The overall lack of familiarity with CBE demonstrated by athletic training educators is consistent with our hypothesis. Although CBE has been gaining prominence in health care education, it does not seem the principles are fully understood by athletic training educators at this time. We believe this can be somewhat attributed to the lack of literature about CBE in athletic training education. In both medical and nursing education, examples of CBE curriculum models have been published in the literature and evaluated in comparison to traditional models.9–11 The underpinnings of CBE are also apparent in educational literature in allied health fields comparable to athletic training including physical therapy,12,13 dietetics,14 and physician assistant.15 An overall lack of CBE literature in athletic training is further highlighted by the fact that we did not identify relationships between any demographic variable and composite knowledge score and/or confidence ratings. This suggests an overall low level of familiarity with CBE among athletic training educators as a whole as opposed to a lesser level of familiarity for educators with a certain type of degree or those who teach in a certain type of program. While the existence of field-specific publications on CBE does not ensure educator familiarity and comfort with the topic, we believe that more literature about CBE specific to athletic training education would enhance familiarity. To our knowledge, similar CBE knowledge assessments have not been conducted for educators in other medical fields for comparison.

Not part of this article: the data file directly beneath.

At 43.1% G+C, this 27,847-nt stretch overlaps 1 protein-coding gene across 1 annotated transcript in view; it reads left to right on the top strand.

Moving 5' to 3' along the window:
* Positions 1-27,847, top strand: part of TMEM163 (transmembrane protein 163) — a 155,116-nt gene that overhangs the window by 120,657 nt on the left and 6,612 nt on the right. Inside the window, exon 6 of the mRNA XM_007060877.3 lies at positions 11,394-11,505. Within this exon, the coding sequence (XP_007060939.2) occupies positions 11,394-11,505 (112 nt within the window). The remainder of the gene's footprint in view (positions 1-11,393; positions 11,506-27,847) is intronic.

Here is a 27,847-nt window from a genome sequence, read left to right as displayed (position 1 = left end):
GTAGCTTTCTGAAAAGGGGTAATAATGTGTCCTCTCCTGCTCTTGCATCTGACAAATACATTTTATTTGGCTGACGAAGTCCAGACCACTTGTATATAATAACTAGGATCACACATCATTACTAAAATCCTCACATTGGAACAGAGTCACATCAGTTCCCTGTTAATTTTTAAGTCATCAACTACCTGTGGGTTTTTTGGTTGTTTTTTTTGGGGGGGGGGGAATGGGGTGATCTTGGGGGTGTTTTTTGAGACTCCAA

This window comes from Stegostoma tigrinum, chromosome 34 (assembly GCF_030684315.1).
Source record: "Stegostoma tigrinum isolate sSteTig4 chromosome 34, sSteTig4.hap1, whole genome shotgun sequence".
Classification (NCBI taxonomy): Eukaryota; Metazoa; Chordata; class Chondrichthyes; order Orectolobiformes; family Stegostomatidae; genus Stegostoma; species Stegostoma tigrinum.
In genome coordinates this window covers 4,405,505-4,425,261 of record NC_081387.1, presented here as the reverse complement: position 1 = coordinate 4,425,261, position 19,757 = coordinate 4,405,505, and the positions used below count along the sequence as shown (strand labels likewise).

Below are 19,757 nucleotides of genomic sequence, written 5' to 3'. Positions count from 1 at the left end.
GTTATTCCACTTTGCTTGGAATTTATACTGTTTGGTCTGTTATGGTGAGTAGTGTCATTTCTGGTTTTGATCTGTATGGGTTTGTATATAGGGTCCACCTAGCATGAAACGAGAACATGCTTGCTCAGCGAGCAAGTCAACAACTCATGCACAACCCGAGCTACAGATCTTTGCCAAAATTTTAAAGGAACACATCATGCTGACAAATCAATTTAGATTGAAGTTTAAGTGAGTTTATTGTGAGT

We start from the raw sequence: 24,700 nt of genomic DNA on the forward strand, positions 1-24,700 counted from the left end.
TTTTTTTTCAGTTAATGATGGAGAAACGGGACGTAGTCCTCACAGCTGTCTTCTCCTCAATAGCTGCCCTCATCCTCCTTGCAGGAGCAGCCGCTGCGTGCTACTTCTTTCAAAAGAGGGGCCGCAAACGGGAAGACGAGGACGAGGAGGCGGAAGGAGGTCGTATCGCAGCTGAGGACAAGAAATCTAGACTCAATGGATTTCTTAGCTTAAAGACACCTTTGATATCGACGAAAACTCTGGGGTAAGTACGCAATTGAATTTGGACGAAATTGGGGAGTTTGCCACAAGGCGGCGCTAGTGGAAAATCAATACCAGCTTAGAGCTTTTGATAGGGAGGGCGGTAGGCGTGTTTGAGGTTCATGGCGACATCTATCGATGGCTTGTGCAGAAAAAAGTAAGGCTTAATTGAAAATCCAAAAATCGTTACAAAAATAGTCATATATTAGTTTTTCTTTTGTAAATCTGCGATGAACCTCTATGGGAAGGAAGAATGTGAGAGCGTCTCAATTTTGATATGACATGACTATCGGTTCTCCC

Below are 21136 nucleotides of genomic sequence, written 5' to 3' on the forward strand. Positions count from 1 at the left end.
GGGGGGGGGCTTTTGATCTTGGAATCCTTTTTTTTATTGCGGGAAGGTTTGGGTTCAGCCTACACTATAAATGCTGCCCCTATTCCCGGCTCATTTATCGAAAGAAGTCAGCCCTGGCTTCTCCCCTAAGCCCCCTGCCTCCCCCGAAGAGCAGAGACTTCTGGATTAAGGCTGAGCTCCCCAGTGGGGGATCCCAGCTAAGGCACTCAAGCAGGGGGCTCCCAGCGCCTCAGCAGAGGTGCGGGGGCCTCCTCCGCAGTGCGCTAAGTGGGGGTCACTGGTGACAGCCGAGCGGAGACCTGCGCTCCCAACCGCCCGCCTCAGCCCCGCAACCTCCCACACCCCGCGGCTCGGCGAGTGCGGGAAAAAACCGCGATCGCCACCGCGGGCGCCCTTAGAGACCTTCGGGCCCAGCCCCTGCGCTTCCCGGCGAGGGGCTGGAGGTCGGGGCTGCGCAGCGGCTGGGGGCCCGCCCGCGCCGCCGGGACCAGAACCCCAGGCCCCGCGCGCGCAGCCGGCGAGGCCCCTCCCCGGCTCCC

Despite a lack of familiarity with CBE, educators who completed this survey reported a moderate level of confidence with the concepts. This may be indicative of a familiarity with the language associated with CBE without a thorough understanding of the foundational concepts. A thorough understanding of CBE is complicated by differing definitions and utilization of associated terminology. Defining competencies, competence, and competent in the context of health care education can be a particularly daunting step within the CBE movement,16 and particularly in athletic training education where many programs may currently use this terminology to describe requirements or grading used in an otherwise traditional education model. This challenge is perhaps highlighted by responses to the knowledge questions in the current study, suggesting 31.9% of participants believe there are current examples of a CBE model in professional athletic training education.